If you ever attended the Colorado Theatre Guild’s annual Henry awards, you might have noticed the woman sitting quietly in the audience amid all the jubilation, tension, excitement and flying air kisses. This would have been Gloria Shanstrom, who over the years has organized and supervised this major event: dealing with the complex logistics of voting — logistics that changed drastically over the years as she worked to create more statewide involvement — as well as making sure there were enough judges at every eligible performance, overseeing the compilation of ballot numbers, ensuring that the setup for the evening included poised presenters and talented performers, rejoicing with winners on the big night and soothing the bruised egos of those who didn’t win.
After twenty years with the guild as a member, boardmember and — for the last eleven years — general manager, Shanstrom is resigning as of July 31. According to executive director Deb Flomberg, the guild is in the final stages of solidifying the job description; meanwhile, the workload will be handled internally by the board of directors.
Shanstrom admits to mixed feelings about leaving but “feels that it’s time.” She also runs Full Court Press, a media-relations company serving many of Denver’s smaller theaters. In addition, the responsibilities of caring for her mother, who came to live with her four years ago and just turned 92, continue to increase. “I needed to gain some time back,” Shanstrom says.
In addition to the Henrys, Shanstrom points to the guild’s other achievements. “Although I didn’t come up with the idea of Theatre Night Out, I loved being part of that process, administering it, going to the theater that night,” she says. There was also encouragement for local playwrights, and “I loved putting together forums and workshops and our big annual meetings.” Many of these smaller programs fell by the wayside as the size and scope of the Henrys increased.
“I am always surprised and proud and excited to see how many people move to Colorado based on the amount of theater that has come to be in this state,” Shanstrom says. “I’ve gotten phone calls from people thinking of moving here and wanting information or calling to say that the guild website was a determining factor in their decision-making.”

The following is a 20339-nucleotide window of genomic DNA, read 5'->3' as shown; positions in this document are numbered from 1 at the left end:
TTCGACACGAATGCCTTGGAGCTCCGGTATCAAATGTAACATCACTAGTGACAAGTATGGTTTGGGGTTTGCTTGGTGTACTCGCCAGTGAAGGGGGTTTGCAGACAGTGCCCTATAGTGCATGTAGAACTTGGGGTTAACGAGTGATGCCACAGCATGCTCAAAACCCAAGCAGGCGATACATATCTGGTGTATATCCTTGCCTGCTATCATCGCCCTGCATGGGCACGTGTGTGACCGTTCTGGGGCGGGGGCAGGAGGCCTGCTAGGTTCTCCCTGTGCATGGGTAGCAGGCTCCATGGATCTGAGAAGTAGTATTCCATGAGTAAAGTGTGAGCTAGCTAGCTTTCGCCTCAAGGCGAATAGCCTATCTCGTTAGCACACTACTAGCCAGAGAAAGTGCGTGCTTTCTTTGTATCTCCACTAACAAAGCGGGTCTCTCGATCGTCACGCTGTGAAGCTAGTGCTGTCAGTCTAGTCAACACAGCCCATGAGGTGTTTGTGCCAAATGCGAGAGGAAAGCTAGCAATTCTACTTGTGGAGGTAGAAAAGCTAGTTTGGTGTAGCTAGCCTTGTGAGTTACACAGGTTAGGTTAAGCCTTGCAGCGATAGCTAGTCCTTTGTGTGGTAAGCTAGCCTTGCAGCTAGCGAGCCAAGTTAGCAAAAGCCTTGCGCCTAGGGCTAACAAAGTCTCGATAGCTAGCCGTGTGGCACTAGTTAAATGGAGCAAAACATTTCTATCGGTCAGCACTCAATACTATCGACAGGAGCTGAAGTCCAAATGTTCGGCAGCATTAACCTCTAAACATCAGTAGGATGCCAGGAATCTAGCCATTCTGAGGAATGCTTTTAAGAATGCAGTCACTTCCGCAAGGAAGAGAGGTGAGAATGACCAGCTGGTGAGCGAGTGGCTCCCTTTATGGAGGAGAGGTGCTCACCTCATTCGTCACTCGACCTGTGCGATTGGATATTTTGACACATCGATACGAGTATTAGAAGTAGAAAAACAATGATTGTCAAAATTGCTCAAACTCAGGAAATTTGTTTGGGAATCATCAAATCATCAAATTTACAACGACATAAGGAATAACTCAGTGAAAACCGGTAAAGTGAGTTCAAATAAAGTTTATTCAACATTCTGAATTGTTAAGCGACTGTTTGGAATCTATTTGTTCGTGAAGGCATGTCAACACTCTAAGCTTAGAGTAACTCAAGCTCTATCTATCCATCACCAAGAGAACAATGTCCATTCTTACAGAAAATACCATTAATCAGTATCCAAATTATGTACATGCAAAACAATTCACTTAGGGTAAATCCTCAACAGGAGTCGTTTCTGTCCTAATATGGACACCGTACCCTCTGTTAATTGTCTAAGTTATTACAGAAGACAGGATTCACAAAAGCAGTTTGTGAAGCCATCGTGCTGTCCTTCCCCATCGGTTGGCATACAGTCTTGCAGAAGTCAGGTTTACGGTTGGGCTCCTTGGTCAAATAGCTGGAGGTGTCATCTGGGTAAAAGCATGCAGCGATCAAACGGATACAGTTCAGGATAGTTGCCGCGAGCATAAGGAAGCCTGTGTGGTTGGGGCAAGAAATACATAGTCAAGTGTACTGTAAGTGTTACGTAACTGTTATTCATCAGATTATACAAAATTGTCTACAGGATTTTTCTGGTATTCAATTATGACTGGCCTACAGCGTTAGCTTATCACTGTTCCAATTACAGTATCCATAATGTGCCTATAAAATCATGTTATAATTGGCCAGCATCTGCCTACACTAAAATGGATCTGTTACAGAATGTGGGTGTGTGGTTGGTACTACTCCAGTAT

Although she’d always been a theater buff, Shanstrom’s passion for local theater really ignited when she saw her first small theater production, A ... My Name is Alice, presented during the now-defunct Theatre on Broadway’s 1990-1991 season. “It took my breath away. The company was in their very first theater, and it seated maybe thirty to forty people. There were folding chairs. I sat in the front row, and everybody in that show was right there in my face. They used a little remote-control car or truck, and it accidentally hit my foot. And for me it’s like: This, this right here is what theater is about. It’s not sitting in the 27th row of a 3,000-seat house. It’s sitting four feet away and having a remote-control vehicle hit your foot.”
Despite leaving her official position at the guild, Shanstrom’s enthusiasm for local theater continues undiminished. She’ll continue running Full Court Press, and is looking for new ways to remain involved. “I know there is still a lot of need for something within the theater community, and I’m not sure what exactly that is — but I’m hoping I can find a niche or some way to continue to benefit the community. I’d like to move away from being so much an administrator to becoming more of a participant again. It’s the participation part that I’ve really started missing.”
She laughs. “What the hell — I might throw myself on a running crew. That could be fun. I just want some time to explore.”
According to Flomberg, Shanstrom “has been a driving force behind spreading the word about local theater, no matter how large or how small, from day one, and I’m sure she’ll continue to be a strong advocate within the community. In her time at the CTG, Gloria’s work on the Henry Awards as well as maintaining our website and providing outreach to all theater companies within Colorado has been huge, and we have very big shoes to fill, indeed. Personally, I know she has taught me a great deal over the fifteen years I’ve known her, and I wouldn’t be where I am today if it wasn’t for her help. I wish her a wonderful retirement, but I’m sure we’ll see her at the theater.”
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